According to news reports and press and social media announcements by high-ranking members of US government, the US government has put Huawei on its so-called "Entity List" of the Bureau of Industry and Security (BIS). Our read on this is it similar to what happened with ZTE during C2Q18 last year, a move that severely curtailed ZTE's shipments and revenue until ZTE made concessions and was removed from the list. Many, but not all, Huawei products use technology only available from US suppliers. US-made semiconductors are the most significant Entity List target that Huawei needs to ship its products. Significant US semiconductor suppliers to Huawei include Intel, Xilinx, and Broadcom.
Huawei is such a significant vendor in many of our coverage areas, including Mobile Radio Access Networks (RAN), Ethernet Switching, and Servers, for instance, that we feel it is a good time to point out that 2019 market-level estimates may be at risk. Additionally, since Chinese cloud services players, like Baidu, Alibaba and Tencent cannot delay their capital infrastructure build-outs, alternate suppliers may benefit.
We think it comes as no surprise to Huawei that the US is putting it under pressure. Just over a year ago, we attended the Huawei analyst summit (April 16, 2018) and its then-chairman said in response to the question "Will Huawei find alternate suppliers for data center products, "Today, Intel is the dominant player. Our point of view, we look forward to a more diversified landscape; but we work with Intel mainly now." Additionally, at Huawei's most recent analyst summit (mid-April 2019), the three main keynote speakers, all high-ranking executives of the company spoke about how much progress Huawei has made in developing in-house semiconductors and what its plans are to continue developing more. We do, however, think that despite Huawei's diversification efforts that it still has significant reliance upon key US chip companies.
It was great to catch up with old friends and make new friends at OCP this year. The show was highly successful with attendance at the Facebook and Microsoft booths so large that it was difficult to move around. On the switch side, most of the announcements were incremental to the market, but with new chips on the horizon, and a delay in 100 Gbps because of supply constraints, we see this as a temporary pause ahead of what will likely be some bigger announcements in 2018.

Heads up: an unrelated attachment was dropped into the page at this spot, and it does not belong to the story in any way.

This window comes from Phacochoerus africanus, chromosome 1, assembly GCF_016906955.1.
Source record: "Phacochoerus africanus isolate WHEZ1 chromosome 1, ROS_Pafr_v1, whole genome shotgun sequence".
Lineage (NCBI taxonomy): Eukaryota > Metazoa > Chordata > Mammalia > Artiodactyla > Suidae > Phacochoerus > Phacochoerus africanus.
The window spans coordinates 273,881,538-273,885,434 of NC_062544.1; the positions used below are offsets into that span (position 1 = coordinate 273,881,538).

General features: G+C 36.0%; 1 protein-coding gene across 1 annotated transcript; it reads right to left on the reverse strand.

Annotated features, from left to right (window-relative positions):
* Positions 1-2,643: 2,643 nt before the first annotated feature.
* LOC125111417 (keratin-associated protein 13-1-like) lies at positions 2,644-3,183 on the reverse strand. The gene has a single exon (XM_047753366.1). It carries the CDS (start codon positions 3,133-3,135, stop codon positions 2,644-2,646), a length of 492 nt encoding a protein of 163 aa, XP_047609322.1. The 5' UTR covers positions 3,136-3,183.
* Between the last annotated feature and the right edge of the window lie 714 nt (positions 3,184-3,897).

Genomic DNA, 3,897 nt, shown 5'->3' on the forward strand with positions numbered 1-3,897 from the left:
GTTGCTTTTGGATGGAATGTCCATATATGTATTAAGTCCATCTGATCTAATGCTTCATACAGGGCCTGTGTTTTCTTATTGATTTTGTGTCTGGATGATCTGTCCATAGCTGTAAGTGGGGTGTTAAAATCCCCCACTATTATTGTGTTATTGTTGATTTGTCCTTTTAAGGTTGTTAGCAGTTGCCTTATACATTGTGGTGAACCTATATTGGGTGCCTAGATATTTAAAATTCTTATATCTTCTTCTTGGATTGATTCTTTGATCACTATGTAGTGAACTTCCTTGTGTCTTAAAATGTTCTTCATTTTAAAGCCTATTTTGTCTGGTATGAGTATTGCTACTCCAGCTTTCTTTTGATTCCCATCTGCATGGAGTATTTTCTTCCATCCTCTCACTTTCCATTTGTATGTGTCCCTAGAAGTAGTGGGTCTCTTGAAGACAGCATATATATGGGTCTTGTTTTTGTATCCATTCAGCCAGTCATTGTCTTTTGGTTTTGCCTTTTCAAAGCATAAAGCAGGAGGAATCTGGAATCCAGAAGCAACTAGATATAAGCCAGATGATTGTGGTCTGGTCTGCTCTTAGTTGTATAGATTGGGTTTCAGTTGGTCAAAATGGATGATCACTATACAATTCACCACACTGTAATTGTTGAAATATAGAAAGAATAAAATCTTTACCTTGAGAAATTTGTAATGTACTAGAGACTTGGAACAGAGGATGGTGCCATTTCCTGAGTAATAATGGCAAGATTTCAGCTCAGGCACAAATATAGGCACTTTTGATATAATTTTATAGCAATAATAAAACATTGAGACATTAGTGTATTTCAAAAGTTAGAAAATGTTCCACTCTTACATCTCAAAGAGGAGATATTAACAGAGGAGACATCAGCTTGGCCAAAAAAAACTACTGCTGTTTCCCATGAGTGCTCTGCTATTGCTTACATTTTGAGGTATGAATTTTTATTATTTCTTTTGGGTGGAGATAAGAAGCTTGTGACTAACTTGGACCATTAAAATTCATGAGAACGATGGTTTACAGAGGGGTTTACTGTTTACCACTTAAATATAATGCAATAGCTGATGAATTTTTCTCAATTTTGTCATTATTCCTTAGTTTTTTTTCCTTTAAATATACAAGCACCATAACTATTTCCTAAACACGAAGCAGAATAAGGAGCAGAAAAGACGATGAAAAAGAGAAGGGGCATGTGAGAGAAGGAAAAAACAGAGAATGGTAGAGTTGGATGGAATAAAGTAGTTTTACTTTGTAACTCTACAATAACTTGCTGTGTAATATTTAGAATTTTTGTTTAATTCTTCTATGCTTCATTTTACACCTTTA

There were many highlights at OCP, but three things caught our eye while walking the show floor on both days.
• Microsoft’s project Olympus server is about to transition Microsoft away from High-Density servers and towards Rack servers. This is more in line with what other Tier 1 cloud providers are doing. We note the smart-NIC is still a multichip solution, one that could be further reduced in future generations. They also announced ARM based servers and joined Facebook on announcements in machine learning and AI optimized compute. We see this change in Cloud architectures as a good sign for the industry. The market is quickly moving into more use cases, which will help drive growth beyond just moving workloads away from the premise market.
• The white box vendors were in force at the show. Edgecore showed various Fixed and Modular form factors. We note that some of these boxes are modified for larger Cloud customers with the inclusion of large SSDs or memory. We have a pretty good sense of what is using these additions, but that is a topic for a more detailed report. We also saw Quanta and Delta with large presences on the show floor.
• This year we saw many software announcements around OCP. Arista announced their containerized EOS operating system (cEOS). We saw Apstra and Cumulus active at the show as well running into many other software vendors in attendance. OCP has done a good job at straddling the hardware/software boundary, but clearly the software needed to run these networks is quickly evolving as well.